Poe & Doyle Victorian Crime Fiction – The Buchtelite

The mansion converted into a museum has an extensive exhibit exploring the invention of the detective through fiction, right on the campus of the University of Akron.

The Victorian mansion Hower House was built in 1871 and has long been home to one of Akron’s leading industrial families. The mansion was handed over to UA and turned into a museum in the 1970s. It is located at 60 Fir Hill St., just around the corner from Bierce Library.

The Hower House is currently presenting a new exhibition: “Poe & Doyle Victorian Crime Fiction.” Stepping into the museum is like traveling back into the lives of detective authors Edgar Allan Poe and Sir Arthur Conan Doyle. Each room is filled with information and displays dedicated to the minds of the authors and their contribution to crime writing.

A banner with a photo of the house from the past hangs on the fence of the museum. (Image via Savannah Johns.)

Tine Hreno, co-vice president of the Hower House Museum Guild, organized and curated the Poe & Doyle exhibit with the help of volunteers. Hreno also worked with Jennifer Bazar, deputy director at the Drs. Nicolas & Dorothy Cummings Center for the History of Psychology.

“When people visit the Poe & Doyle exhibit, they can expect to learn more about the two authors who I believe have had the greatest influence on the invention of crime fiction and mystery literature as a genre,” Hreno said. “Because we associate Edgar Allan Poe so strongly with The Raven, we often don’t see that he invented the detective in literature. Sir Arthur Conan Doyle trusted Poe’s work to create Sherlock Holmes. In addition, both literary collections were related to the need for detective and police work in their communities. Readers found comfort in the fantasy of detectives who could solve any crime.”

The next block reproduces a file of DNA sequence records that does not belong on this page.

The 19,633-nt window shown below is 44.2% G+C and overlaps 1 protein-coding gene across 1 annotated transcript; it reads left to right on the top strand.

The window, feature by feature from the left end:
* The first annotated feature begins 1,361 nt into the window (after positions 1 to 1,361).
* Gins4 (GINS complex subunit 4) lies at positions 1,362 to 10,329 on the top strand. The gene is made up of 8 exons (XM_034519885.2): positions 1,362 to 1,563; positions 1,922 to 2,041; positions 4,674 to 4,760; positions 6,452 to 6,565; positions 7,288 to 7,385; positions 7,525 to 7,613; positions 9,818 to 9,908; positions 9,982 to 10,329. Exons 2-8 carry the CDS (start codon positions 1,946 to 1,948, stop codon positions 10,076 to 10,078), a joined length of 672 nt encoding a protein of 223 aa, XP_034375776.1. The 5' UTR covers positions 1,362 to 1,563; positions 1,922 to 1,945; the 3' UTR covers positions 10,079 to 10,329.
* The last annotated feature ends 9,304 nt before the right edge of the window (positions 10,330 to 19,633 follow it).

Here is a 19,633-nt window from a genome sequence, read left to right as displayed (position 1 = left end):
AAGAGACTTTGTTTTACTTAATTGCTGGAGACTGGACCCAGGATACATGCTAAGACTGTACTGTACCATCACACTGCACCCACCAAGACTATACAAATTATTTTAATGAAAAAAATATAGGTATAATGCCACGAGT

While staff and volunteers work tirelessly to maintain the beautiful home and educate the community, many students are unaware that this resource is in their backyard.

Tours are offered on Thursdays from 10 a.m. to 1 p.m. and Friday through Saturday from noon to 3 p.m. Admission for students is only $2 with a school ID.

Poe and Doyle both remain esteemed authors, and they played pivotal roles in the creation of Victorian crime novels. Doyle’s Sherlock Holmes series contributed to the invention of forensic science and were the first stories to have a fan base as the media has today. Sherlock Holmes could be responsible for both busting dangerous criminals and the fan culture surrounding franchises like Marvel or Star Wars, Hreno says.

“I had a lot of fun putting this together, especially when building the bust of Edgar Allan Poe,” Hreno said. She hopes people will enjoy walking through the exhibition, which tells the story of the different backgrounds and social statuses of the two authors.

“Poe came out of privilege, but always ended up looking for money from friends and colleagues. Doyle’s family was of much more modest means, but he made a fortune writing about Sherlock Holmes. Poe was an orphan and Doyle came from a large family. I’ve tried to contextualize their lives and work so that there’s a lot to think about.”

The museum also contains a shop filled with local products and Akron’s history. Students get a 10% discount in the store with their Zips ID.

The Cellar Door Store, Hower House’s gift shop, is located on the lower floor of the residence and has its own entrance at the rear. (Image via Savannah Johns.)

If you have an hour off this fall, come and enjoy the hard work of local curators and delve into this history of crime fiction. Lovers of history, art and literature can all find something of interest here.

More information about the Hower House can be found at: uakron.edu/howerhousemuseum/.

facebook: facebook.com/HowerHouse

Instagram: instagram.com/howerhousemuseum?igshid=YmMyMTA2M2Y=

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